Pursuant to the Letter Agreement, Ahava did its own collections of
receivables from its customer and deposited the proceeds into a bank
account at Republic Bank maintained under the exclusive control of AEG
(the "DBA Account"). Ahava could not make any withdrawals out of the DBA
Account. Ahava would report the information about the account receivables
it had collected in a regular or weekly submission of customer sales
reports. AEG contends that the receivables were purchased by AEG pursuant
to the Agreement, that the purchase of a group of receivables was
referred to as a "pool," and that AEG subsequently advanced funds to
Ahava based on the purchasing of the account receivable pools. Ahava disputes this account, referring to the advance of funds by AEG as
a loan, and contending that the pools were held by AEG as collateral.
According to AEG, however, it did loan Ahava additional monies via credit
line arrangements and term loan arrangements, but those began some time
in 1998 and continued through December 2000.
The Agreement's initial term expired on November 6, 1997. AEG contends
that the term expired with a balance due of over $4 million. Ahava
contends that the numbers are drawn from the Summary of Ahava's Account,
which is an inaccurate document. AEG and Ahava agreed to continue their
contractual relationship and to extend the Agreement through November
2000. AEG contends that from November 1997 through November 2000, the
parties continued their contractual relationship in accordance with the
terms of the Agreement. During this time, AEG claims that it advanced
millions of dollars to Ahava, and that Ahava was obligated to continue
depositing its collected accounts receivables and related fees into a
collection account set up by Ahava for the benefit of AEG. Ahava denies
this, stating that the terms of the Agreement were not followed from the
AEG contends that it performed its obligations under the Agreement, but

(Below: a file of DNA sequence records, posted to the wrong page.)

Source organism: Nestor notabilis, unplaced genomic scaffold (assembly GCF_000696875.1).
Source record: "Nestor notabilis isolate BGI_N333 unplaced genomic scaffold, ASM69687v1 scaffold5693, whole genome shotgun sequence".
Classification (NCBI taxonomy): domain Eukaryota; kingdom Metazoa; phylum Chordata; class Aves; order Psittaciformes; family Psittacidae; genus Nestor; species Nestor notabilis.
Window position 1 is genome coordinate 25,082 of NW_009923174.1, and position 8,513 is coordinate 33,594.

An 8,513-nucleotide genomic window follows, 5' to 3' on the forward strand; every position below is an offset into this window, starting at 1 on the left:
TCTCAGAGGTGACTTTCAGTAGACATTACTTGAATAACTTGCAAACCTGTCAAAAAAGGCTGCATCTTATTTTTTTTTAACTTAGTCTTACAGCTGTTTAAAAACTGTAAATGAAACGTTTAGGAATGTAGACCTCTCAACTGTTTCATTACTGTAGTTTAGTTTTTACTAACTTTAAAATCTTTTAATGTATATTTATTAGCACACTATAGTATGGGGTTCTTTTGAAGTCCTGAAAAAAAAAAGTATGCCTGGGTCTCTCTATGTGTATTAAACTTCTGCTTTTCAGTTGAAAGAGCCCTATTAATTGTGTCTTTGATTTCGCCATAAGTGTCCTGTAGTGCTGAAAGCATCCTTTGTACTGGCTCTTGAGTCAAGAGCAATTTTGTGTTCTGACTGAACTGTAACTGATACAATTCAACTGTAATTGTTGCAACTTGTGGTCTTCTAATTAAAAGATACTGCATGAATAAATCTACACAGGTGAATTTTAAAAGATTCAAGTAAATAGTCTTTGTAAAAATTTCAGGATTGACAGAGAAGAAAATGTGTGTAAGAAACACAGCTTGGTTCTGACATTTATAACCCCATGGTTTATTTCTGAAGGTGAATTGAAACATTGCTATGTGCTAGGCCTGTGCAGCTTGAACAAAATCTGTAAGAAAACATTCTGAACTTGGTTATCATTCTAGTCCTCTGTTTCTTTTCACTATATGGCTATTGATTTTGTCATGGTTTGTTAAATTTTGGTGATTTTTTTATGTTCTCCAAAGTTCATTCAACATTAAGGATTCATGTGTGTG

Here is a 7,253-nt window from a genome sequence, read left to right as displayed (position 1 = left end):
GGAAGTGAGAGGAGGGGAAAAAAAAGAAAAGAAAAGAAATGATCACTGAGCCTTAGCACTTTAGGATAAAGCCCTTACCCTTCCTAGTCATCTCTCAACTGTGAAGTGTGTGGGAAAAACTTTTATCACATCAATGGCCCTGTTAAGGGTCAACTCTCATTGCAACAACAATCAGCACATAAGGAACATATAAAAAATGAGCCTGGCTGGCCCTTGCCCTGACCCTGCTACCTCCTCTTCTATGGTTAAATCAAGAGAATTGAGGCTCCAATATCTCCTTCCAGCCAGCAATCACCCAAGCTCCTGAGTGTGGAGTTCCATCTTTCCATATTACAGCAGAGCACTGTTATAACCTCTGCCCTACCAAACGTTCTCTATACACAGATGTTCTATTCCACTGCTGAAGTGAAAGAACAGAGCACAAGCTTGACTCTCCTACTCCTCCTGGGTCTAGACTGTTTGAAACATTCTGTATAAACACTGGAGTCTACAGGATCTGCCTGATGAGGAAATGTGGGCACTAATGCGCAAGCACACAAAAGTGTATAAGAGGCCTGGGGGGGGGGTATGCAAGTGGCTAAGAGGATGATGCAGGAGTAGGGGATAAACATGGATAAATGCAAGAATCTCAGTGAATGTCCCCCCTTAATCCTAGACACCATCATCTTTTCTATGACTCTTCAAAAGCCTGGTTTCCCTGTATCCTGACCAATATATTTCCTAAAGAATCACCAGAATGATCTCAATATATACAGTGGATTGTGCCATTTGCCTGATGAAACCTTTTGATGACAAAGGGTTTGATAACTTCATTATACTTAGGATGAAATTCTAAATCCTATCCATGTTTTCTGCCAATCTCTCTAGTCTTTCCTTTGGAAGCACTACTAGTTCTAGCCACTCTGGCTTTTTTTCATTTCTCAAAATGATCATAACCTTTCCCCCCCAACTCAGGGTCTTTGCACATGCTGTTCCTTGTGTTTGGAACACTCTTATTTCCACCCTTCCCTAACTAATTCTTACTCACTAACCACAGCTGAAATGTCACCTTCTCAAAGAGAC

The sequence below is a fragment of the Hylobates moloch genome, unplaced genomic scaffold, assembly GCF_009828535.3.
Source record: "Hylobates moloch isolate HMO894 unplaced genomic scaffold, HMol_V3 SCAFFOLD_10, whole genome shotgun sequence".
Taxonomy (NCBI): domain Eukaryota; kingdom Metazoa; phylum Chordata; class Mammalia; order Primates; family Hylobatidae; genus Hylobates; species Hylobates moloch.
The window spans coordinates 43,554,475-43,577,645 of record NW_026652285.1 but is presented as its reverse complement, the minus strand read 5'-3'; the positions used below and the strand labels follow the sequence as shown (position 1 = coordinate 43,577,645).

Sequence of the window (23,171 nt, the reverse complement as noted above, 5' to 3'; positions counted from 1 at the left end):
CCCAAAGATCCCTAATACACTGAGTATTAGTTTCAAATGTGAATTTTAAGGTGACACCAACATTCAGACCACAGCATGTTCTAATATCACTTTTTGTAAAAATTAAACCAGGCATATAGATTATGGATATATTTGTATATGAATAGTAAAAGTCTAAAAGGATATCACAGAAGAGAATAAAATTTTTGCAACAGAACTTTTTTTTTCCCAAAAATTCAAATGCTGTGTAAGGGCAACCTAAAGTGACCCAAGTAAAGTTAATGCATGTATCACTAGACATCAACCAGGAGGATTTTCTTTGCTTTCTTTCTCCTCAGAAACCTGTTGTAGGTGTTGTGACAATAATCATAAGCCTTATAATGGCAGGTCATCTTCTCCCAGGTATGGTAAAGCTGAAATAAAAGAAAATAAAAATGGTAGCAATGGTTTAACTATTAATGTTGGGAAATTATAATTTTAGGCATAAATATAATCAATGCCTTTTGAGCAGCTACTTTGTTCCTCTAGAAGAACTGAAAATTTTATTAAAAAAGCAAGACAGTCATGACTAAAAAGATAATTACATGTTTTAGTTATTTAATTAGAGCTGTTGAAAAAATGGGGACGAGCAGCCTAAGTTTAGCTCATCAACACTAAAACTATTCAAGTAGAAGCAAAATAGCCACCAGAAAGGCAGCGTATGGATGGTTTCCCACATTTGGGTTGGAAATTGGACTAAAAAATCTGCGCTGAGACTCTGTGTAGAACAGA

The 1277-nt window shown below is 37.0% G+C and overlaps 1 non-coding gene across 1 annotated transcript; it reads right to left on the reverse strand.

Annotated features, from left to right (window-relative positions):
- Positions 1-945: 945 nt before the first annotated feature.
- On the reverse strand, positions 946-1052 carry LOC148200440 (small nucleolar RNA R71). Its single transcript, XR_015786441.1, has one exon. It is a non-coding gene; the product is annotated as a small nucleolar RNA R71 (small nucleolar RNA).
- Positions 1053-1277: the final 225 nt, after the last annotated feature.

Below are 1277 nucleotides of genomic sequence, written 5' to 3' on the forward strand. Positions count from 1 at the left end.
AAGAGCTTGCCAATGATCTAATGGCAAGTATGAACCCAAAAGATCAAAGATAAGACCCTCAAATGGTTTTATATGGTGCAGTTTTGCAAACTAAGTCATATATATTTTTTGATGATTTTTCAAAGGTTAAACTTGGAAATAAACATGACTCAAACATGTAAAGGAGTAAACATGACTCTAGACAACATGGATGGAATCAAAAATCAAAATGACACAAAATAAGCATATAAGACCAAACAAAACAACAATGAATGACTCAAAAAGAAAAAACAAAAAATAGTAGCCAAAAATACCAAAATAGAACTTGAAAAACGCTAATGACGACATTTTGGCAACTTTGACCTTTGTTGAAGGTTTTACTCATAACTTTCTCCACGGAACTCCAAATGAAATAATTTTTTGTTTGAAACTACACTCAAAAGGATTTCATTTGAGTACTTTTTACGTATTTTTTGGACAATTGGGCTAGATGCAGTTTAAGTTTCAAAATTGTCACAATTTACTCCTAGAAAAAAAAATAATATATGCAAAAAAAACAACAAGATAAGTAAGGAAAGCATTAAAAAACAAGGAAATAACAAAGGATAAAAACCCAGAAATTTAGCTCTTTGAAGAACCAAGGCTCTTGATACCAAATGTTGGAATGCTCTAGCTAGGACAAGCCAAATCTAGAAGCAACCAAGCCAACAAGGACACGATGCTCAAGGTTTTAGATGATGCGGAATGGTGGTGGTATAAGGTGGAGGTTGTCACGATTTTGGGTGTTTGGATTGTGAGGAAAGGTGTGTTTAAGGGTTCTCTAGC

that Ahava fell behind on its payment obligations. Ahava denies that it
fell behind on its payment obligations, and contends that AEG failed to
perform its obligations under the Agreement. AEG contends that at no time prior to the commencement
of this litigation did Ahava give notice of non-acceptance of any of the
advanced monies or dispute the money or fees assessed to Ahava.
According to AEG, by December 2000 Ahava breached its payment
obligations under the Agreement by failing to deposit all of the account
receivables it collected into the collection account, leaving an
outstanding balance due to AEG of over $8 million. AEG alleges that in
total, Ahava paid only $35,271,338 of the $43,353,157 owed to AEG. AEG
states that as of late 2000 Ahava has made no payments to AEG on the
outstanding balance. Ahava disputes this, stating that there was no
funding to Ahava from AEG in 2000, and thus no obligation to pay AEG.
Further, Ahava alleges that the Book Account is an unreliable document,
and that approximately $8.7 million of payments by Ahava were not
On December 20, 2000, pursuant to the Agreement, AEG gave notice of
default to Ahava. Ahava acknowledges receiving the default notice from
AEG, but denies that it was sent pursuant to the Agreement, because it
denies that it owed AEG anything.
AEG states that it was advised by Ahava that it was unwilling to pay
its outstanding payment obligations under the Agreement and that Ahava
would shortly no longer be in business. AEG also alleges that Ahava is
undercapitalized, as that term is generally construed. Ahava argues that these statements are
inadmissible under Fed.R. Evidence 408 because they were made in the
context of settlement negotiations.
AEG states, and Ahava does not deny, that at no time prior to the
commencement of this lawsuit did Ahava give notice of non-acceptance of
any of the monies advanced to Ahava.
Ahava's Alleged Alter Egos
AEG claims that Ahava, Lewis County Dairy and AFC are alter egos of
each other, and that Ahava and AFC share the same (i) post office boxes,
(ii) office space, (iii) telephone and facsimile numbers, (iv) officers,
directors and personnel; (v) customers; and (vi) plant and equipment.
Ahava disputes this and states that Ahava and AFC have different post
office boxes, offices, and telephone and facsimile numbers.
As to the shareholders, Ahava states that when AFC was formed in 1999,
Banayan, Ruben Beityakov, Farrojollah Banayan, and Yossi Banayan were
each 25% shareholders. Later, after AFC received a $7.1 million loan from
New York City's Economic Development Corporation ("EDC"), Banayan was
forced to take a second and third mortgage on his home in order to
support AFC, which none of the other shareholders were willing to do.
Banayan thereby became AFC's sole shareholder. AFC's funding comes virtually exclusively from EDC, and AFC did not use any of Ahava's
assets as seed money.
Ahava also states that while Ahava never employed more than 31 people,
AFC employs nearly 60 people. Ahava also states that the customers of
Ahava and AFC are not the same. Ahava distributed only dairy products,
while AFC distributes a variety of ...